Cooper says many Australians are outraged by the government’s approach. “It’s absolutely valuing men’s work over women’s work. It is so obvious and so clear to the public that it’s really quite shocking.”

In Australia, nearly 55 percent of the newly unemployed are women. And surveys report that one of the most critical factors shaping their careers is access to high quality, affordable childcare. It is no wonder they were upset at Morrison’s about-face on this issue. As one provider said, “We’re told we’re essential because people need to go to work and keep the economy running. But once the economy starts running again, then we go back to being unimportant.”

Single mothers have a lot at stake. If they drop out of the workforce to care for children and family members, it will be difficult to get back in. The longer they are out, the more difficult it will be. This is not just true here, but worldwide.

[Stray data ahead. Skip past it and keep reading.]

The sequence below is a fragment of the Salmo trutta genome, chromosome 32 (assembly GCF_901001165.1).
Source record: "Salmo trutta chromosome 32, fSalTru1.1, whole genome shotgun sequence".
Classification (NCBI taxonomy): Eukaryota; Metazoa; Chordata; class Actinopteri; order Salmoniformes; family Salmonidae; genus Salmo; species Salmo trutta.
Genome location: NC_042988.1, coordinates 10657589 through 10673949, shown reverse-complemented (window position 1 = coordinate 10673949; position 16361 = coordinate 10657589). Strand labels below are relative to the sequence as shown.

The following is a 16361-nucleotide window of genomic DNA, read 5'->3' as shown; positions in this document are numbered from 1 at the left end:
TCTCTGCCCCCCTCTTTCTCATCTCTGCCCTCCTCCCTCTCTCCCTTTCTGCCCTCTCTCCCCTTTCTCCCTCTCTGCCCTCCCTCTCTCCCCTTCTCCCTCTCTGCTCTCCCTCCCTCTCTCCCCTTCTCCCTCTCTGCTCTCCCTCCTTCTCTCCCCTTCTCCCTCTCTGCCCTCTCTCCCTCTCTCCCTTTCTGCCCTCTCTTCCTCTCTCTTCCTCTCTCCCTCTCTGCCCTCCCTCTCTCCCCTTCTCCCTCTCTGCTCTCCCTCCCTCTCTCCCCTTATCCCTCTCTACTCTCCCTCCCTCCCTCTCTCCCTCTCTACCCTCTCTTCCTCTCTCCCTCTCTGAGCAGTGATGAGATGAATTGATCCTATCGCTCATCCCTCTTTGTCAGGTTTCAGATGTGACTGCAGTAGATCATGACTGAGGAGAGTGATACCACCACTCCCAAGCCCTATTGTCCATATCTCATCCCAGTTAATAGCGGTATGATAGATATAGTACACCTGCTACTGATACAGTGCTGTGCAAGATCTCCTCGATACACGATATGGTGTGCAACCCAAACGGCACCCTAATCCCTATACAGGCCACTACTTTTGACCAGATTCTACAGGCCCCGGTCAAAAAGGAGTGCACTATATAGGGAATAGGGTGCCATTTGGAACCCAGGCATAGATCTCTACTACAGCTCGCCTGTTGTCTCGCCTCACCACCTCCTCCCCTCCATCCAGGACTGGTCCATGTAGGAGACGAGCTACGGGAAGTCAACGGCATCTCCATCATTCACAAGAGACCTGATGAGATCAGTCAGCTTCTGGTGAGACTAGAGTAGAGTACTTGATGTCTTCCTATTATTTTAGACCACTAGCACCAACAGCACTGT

In an NBC Dallas Fort-Worth news story about two African American women—both single parents, both with children to homeschool, both with multiple pulls on their time, and both running nonprofits in response to the COVID-19 pandemic—there’s a real sense of the nonstop pace and total exhaustion it takes to manage this lifestyle. But they also have a sense of hope and some good advice for others. Says Tiwangi Kyle, “We put the cape on, and we want to do everything, but we don’t reach out for help. Reach out for help! If you need help, reach out for it.”—Carole Levine